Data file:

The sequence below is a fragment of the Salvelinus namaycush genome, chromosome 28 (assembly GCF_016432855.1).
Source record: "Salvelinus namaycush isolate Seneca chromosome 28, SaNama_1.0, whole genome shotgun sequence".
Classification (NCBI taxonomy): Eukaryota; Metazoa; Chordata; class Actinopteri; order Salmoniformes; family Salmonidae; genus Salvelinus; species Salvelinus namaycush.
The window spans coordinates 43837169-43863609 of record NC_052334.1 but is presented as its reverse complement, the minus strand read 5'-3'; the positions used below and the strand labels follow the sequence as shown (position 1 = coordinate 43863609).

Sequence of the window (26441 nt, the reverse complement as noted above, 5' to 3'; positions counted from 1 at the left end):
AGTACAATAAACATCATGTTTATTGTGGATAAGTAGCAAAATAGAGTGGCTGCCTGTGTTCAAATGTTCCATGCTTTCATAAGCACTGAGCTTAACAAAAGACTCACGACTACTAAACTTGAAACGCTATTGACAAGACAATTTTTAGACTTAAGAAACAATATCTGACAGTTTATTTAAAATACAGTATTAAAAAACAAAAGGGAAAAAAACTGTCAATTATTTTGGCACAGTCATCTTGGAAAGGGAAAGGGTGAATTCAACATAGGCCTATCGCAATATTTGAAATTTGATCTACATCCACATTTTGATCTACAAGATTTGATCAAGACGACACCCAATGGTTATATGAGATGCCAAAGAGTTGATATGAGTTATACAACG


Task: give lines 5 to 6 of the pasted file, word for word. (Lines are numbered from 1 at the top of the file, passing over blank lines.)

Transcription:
Sequence of the window (26441 nt, the reverse complement as noted above, 5' to 3'; positions counted from 1 at the left end):
AGTACAATAAACATCATGTTTATTGTGGATAAGTAGCAAAATAGAGTGGCTGCCTGTGTTCAAATGTTCCATGCTTTCATAAGCACTGAGCTTAACAAAAGACTCACGACTACTAAACTTGAAACGCTATTGACAAGACAATTTTTAGACTTAAGAAACAATATCTGACAGTTTATTTAAAATACAGTATTAAAAAACAAAAGGGAAAAAAACTGTCAATTATTTTGGCACAGTCATCTTGGAAAGGGAAAGGGTGAATTCAACATAGGCCTATCGCAATATTTGAAATTTGATCTACATCCACATTTTGATCTACAAGATTTGATCAAGACGACACCCAATGGTTATATGAGATGCCAAAGAGTTGATATGAGTTATACAACG